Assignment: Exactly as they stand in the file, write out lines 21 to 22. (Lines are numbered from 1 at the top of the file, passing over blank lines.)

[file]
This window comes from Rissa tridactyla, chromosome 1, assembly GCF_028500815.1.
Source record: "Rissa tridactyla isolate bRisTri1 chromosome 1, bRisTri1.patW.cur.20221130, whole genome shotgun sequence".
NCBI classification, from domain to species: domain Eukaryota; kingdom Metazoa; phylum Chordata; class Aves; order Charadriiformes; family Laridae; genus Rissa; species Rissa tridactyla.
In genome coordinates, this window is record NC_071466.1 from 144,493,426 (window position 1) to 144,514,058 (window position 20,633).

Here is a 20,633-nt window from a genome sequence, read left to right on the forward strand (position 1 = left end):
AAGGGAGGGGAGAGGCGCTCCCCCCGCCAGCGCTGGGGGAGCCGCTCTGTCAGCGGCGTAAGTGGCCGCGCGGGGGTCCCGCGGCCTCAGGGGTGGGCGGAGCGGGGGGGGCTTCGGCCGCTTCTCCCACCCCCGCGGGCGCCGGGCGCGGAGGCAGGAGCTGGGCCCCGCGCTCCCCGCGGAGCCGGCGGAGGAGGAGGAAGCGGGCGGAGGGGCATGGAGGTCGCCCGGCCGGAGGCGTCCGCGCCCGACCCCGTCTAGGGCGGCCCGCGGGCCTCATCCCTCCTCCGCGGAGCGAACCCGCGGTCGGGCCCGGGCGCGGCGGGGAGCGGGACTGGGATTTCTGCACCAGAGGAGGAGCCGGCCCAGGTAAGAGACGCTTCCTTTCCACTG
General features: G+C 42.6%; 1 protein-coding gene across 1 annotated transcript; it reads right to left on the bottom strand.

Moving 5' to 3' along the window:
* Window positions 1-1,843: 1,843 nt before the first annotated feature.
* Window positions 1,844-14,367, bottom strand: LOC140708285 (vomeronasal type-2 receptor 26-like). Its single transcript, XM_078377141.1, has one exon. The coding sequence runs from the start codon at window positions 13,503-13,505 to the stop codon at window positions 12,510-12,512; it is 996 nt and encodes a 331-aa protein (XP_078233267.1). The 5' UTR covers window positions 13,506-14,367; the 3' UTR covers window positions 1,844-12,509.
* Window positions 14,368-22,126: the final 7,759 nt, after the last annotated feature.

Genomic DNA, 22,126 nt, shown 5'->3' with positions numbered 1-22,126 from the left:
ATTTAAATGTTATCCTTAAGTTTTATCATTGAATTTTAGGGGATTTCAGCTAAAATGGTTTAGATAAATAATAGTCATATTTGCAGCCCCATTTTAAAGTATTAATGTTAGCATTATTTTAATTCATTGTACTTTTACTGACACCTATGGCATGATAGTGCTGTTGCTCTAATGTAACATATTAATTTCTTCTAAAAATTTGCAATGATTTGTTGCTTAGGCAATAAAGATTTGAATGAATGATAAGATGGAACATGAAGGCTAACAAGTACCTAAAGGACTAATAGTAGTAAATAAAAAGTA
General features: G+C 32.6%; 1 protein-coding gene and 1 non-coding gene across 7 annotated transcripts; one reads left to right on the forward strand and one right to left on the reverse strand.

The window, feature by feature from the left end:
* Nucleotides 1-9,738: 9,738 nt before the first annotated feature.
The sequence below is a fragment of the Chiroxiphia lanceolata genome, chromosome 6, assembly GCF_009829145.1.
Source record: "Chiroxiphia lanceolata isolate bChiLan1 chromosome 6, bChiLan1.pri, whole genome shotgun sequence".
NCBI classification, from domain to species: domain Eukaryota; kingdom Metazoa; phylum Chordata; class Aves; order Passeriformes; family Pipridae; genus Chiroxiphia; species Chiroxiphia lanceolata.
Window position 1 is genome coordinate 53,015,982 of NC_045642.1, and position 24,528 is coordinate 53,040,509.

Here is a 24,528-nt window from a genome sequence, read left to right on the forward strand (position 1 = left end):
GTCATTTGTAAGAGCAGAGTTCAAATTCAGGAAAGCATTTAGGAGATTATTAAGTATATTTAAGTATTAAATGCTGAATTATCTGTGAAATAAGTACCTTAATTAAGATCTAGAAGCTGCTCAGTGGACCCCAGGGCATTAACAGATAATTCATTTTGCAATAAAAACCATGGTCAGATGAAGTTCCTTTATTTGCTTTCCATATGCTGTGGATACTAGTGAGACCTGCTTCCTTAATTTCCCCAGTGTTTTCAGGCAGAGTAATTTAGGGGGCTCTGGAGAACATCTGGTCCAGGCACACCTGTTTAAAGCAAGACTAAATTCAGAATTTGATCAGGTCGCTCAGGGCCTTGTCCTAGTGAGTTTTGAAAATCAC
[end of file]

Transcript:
Here is a 24,528-nt window from a genome sequence, read left to right on the forward strand (position 1 = left end):
GTCATTTGTAAGAGCAGAGTTCAAATTCAGGAAAGCATTTAGGAGATTATTAAGTATATTTAAGTATTAAATGCTGAATTATCTGTGAAATAAGTACCTTAATTAAGATCTAGAAGCTGCTCAGTGGACCCCAGGGCATTAACAGATAATTCATTTTGCAATAAAAACCATGGTCAGATGAAGTTCCTTTATTTGCTTTCCATATGCTGTGGATACTAGTGAGACCTGCTTCCTTAATTTCCCCAGTGTTTTCAGGCAGAGTAATTTAGGGGGCTCTGGAGAACATCTGGTCCAGGCACACCTGTTTAAAGCAAGACTAAATTCAGAATTTGATCAGGTCGCTCAGGGCCTTGTCCTAGTGAGTTTTGAAAATCAC